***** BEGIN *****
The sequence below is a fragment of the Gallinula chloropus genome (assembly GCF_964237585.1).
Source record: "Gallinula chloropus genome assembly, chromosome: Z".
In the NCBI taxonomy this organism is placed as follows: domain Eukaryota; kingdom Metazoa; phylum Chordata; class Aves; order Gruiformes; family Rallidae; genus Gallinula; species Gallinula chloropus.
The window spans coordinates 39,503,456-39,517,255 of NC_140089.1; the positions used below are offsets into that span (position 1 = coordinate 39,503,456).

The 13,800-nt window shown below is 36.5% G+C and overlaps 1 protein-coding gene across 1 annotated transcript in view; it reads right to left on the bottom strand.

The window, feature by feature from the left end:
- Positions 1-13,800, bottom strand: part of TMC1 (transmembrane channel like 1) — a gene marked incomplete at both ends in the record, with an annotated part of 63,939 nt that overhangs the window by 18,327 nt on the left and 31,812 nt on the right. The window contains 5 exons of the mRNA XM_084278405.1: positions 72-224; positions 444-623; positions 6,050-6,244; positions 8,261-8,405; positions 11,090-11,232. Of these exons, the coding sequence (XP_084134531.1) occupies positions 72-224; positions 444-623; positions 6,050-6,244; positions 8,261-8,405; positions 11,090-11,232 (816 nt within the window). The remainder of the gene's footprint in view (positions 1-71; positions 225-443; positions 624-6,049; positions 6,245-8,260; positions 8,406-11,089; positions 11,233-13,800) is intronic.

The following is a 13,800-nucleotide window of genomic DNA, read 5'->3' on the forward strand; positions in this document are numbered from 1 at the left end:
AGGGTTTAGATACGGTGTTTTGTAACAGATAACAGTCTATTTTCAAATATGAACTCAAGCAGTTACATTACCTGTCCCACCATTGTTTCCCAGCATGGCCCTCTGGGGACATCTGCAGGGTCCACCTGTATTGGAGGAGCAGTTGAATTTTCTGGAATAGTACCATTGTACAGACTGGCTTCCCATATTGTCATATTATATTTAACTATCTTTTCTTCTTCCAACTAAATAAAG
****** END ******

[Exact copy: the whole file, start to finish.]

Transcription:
The sequence below is a fragment of the Gallinula chloropus genome (assembly GCF_964237585.1).
Source record: "Gallinula chloropus genome assembly, chromosome: Z".
In the NCBI taxonomy this organism is placed as follows: domain Eukaryota; kingdom Metazoa; phylum Chordata; class Aves; order Gruiformes; family Rallidae; genus Gallinula; species Gallinula chloropus.
The window spans coordinates 39,503,456-39,517,255 of NC_140089.1; the positions used below are offsets into that span (position 1 = coordinate 39,503,456).

The 13,800-nt window shown below is 36.5% G+C and overlaps 1 protein-coding gene across 1 annotated transcript in view; it reads right to left on the bottom strand.

The window, feature by feature from the left end:
- Positions 1-13,800, bottom strand: part of TMC1 (transmembrane channel like 1) — a gene marked incomplete at both ends in the record, with an annotated part of 63,939 nt that overhangs the window by 18,327 nt on the left and 31,812 nt on the right. The window contains 5 exons of the mRNA XM_084278405.1: positions 72-224; positions 444-623; positions 6,050-6,244; positions 8,261-8,405; positions 11,090-11,232. Of these exons, the coding sequence (XP_084134531.1) occupies positions 72-224; positions 444-623; positions 6,050-6,244; positions 8,261-8,405; positions 11,090-11,232 (816 nt within the window). The remainder of the gene's footprint in view (positions 1-71; positions 225-443; positions 624-6,049; positions 6,245-8,260; positions 8,406-11,089; positions 11,233-13,800) is intronic.

The following is a 13,800-nucleotide window of genomic DNA, read 5'->3' on the forward strand; positions in this document are numbered from 1 at the left end:
AGGGTTTAGATACGGTGTTTTGTAACAGATAACAGTCTATTTTCAAATATGAACTCAAGCAGTTACATTACCTGTCCCACCATTGTTTCCCAGCATGGCCCTCTGGGGACATCTGCAGGGTCCACCTGTATTGGAGGAGCAGTTGAATTTTCTGGAATAGTACCATTGTACAGACTGGCTTCCCATATTGTCATATTATATTTAACTATCTTTTCTTCTTCCAACTAAATAAAG